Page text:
A wide group of authors dealt with the security systems convergence issue. As an example, article [33] discussed approaches linked to a comprehensive understanding of cyber security. Another theoretical model was presented in [27,34]. The convergence of cyber security and just security using smart security alarm systems is elaborated in the publication [28] where the need for convergence physical access controls and cyber security was presented. Technologically more advanced approaches were subsequently presented in a publication [35], where AI and IoT approaches were converged.
A more specific connection to alarm systems was subsequently elaborated within the article about visibility and security in the smart home [36], where current security threats were reflected, including in the context of COVID-19. The convergence of a wide range of security solutions connected via IoT was simultaneously the subject of the monograph Convergence of Artificial Intelligence of Things [37]. Linking these systems to early warning systems as an added value of security systems convergence is presented in the publication Intelligent disaster safety warning system through risk level analysis [38].
Based on the analysis of current approaches, it is obvious that convergence with the use of smart security alarm systems is not a new issue, but it often works with the dominance of cyber security. In view of the stated, the aim of the article is to reverse this dominance and focus on converged security from the physical security perspective to which alarm systems belong. For this purpose, the authors created the Converged Security and Information Management System (CSIM), which enables an interconnected assessment of individual types of security, primarily physical, operational, and cyber. Based on this process, it is possible to determine the level of resilience for individual smart city infrastructures.

2. Materials and Methods

The text of this section will in principle be based on the general classification of security types, which can be understood as a model expression of the issue in question.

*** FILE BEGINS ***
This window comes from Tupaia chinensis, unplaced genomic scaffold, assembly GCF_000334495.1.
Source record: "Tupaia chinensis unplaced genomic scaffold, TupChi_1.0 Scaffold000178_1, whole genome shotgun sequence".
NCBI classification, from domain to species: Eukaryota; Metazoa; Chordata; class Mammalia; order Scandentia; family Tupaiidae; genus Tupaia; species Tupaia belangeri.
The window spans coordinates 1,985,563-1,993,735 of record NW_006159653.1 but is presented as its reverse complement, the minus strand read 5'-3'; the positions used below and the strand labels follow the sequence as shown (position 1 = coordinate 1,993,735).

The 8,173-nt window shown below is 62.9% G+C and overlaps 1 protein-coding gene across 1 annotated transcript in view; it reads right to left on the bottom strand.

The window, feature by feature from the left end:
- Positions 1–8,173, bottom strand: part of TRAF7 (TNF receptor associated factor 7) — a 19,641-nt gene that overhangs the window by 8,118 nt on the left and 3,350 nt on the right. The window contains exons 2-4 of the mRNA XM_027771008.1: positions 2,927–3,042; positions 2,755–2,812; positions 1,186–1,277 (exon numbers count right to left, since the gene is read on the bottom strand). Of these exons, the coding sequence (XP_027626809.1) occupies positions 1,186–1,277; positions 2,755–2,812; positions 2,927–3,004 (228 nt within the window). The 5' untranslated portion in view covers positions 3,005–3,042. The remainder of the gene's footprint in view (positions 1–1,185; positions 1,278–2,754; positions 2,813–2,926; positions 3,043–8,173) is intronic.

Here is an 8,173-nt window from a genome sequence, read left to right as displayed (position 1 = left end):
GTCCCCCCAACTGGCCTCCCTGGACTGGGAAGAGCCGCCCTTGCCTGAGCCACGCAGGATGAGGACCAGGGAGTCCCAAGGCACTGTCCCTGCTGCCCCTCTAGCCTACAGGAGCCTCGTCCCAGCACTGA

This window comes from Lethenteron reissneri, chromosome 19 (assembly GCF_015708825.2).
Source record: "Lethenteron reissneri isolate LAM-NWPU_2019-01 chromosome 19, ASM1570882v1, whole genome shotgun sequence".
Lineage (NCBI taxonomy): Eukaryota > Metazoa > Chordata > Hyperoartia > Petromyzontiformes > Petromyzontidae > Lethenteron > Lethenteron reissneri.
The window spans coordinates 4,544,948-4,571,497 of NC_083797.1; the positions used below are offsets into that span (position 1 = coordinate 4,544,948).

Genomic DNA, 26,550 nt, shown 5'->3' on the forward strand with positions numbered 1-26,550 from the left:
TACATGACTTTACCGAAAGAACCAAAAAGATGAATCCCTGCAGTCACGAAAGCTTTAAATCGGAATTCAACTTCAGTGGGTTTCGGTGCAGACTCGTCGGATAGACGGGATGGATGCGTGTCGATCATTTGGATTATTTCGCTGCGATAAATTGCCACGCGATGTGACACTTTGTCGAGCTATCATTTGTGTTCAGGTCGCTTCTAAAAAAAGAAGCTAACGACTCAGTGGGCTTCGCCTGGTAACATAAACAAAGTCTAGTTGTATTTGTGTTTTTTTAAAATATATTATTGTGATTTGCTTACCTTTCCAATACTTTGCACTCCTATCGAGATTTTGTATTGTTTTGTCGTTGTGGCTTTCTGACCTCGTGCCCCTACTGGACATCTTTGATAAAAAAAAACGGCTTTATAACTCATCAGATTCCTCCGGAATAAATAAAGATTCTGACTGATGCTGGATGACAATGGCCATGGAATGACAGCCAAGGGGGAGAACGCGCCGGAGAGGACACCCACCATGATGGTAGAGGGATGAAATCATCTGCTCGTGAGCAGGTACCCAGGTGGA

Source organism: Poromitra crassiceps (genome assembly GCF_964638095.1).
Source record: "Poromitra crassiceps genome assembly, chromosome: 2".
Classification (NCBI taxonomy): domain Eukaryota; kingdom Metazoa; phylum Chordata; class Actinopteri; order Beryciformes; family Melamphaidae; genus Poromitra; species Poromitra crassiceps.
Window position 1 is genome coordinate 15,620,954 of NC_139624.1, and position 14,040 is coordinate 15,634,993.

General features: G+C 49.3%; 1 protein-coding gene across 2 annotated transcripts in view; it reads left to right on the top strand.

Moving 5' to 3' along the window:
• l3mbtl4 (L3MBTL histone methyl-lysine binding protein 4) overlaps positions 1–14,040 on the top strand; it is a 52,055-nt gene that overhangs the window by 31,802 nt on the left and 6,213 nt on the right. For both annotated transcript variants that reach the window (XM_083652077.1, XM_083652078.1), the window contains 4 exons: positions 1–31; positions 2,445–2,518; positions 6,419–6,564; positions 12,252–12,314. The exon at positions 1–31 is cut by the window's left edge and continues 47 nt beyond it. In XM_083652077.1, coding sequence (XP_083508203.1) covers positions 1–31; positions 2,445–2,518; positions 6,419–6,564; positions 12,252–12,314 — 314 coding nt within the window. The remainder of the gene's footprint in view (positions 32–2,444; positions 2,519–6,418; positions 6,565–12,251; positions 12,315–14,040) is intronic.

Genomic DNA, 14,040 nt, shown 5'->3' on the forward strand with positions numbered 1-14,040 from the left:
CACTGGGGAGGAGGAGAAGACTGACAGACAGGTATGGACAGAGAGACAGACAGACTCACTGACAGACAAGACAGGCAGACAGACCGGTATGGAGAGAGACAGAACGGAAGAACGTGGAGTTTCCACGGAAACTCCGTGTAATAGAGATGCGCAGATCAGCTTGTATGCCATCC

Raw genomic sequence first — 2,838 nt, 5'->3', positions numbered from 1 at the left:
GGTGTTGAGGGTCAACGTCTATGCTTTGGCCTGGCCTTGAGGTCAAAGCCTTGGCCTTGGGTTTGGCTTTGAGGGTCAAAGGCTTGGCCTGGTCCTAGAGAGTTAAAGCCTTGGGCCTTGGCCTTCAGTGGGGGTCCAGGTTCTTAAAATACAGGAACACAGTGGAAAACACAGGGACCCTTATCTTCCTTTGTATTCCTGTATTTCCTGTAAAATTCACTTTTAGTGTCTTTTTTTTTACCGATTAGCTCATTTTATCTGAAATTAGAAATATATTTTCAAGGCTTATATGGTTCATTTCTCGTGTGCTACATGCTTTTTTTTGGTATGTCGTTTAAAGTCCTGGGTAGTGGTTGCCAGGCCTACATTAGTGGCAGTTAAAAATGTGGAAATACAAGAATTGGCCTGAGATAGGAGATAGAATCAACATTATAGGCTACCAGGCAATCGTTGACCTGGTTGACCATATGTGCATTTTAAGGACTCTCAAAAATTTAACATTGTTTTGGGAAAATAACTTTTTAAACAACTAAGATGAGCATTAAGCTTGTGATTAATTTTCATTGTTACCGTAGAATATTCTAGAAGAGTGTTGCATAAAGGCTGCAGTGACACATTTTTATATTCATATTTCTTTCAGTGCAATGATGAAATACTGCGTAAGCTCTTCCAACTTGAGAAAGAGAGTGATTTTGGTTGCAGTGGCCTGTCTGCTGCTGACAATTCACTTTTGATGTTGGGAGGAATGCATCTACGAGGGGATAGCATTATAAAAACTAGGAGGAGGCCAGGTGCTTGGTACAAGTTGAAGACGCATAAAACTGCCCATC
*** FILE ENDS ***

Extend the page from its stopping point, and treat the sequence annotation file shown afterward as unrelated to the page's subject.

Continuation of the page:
2.1. Classification of Security Types

In the security environment, the premise is accepted to a certain extent that security is a state when threats are reduced to the lowest possible level and the risks of the selected asset are minimized to the lowest possible level or acceptable level, and when the asset is effectively equipped for these minimization [39]. This premise to a certain extent points to the security indivisibility as a scientific field. In general, however, the opinion can be taken that security measures belonging to the Safety group reflect unintentional security threats, and security measures belonging to the Security group reflect intentional security threats and the risks resulting from them [40]. However, it is necessary to admit the fact that in security practice there would be examples that might not fully confirm this claim or would be a combination of both groups of measures.
The aspect of security threats and the risks resulting from them is therefore a fundamental basis for the definition and determination of security types. Therefore, the formulation of security types reflects to a certain extent the basic classification of security threats, which according to [41] is categorized into external threats (i.e., political, economic, social, technological, legislative, and ecological) and internal threats (i.e., procedural, personnel, and material).